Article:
Evaluation of automatically learned intelligent alarm systems

L.M. Müller, A. Hasman, J.A. Blom

Research output: Contribution to journalArticleAcademicpeer-review

9 Citations (Scopus)


In this contribution it is investigated whether a combination of mathematical simulation and inductive machine learning can replace the usual knowledge elicitation techniques. To test this a domain was selected for which knowledge based systems had a high performance: intelligent alarm systems. A mathematical model of a breathing circuit and ventilated patient was implemented in PSpice®. Airway pressure, gas flows and CO2 concentration were simulated with this model, during normal functioning of the breathing circuit and during several mishaps, for a wide range of simulated patients. With an inductive machine learning program, classification trees were created from the simulated patient data. The classification trees described each breathing circuit mishap in terms of changes in signal feature values with respect to the normal situation and were implemented as alarm system knowledge bases. The alarm systems were tested with data measured at 17 mechanically ventilated animals. During ventilation of the animals several mishaps were introduced. For each animal, 93–100% of all mishaps could be detected correctly by the alarm systems. The false alarm rate ranged on average from one false alarm per h to one false alarm every 2.5 h. It was concluded that the suggested approach to knowledge elicitation was successful.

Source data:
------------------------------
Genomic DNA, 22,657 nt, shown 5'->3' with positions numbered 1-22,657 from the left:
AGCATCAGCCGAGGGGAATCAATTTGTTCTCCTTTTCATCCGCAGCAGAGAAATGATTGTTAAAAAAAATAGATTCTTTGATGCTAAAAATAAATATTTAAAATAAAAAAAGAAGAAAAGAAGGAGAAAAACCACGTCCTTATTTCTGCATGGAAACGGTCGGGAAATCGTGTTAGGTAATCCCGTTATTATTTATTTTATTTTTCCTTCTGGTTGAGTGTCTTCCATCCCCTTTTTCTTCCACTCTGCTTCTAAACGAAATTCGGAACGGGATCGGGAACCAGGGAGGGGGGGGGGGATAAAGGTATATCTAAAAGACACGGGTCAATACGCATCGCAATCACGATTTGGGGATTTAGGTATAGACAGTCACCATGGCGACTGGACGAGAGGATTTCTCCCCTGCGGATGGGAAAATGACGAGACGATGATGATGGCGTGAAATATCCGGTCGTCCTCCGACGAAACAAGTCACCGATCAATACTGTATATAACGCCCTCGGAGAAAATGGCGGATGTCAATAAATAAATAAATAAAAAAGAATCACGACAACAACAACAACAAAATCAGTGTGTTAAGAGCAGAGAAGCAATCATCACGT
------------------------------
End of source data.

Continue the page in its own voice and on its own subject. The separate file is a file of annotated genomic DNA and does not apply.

Original languageEnglish
Pages (from-to)209-226
Number of pages18
JournalComputer Methods and Programs in Biomedicine
Issue number3
Publication statusPublished - 1997


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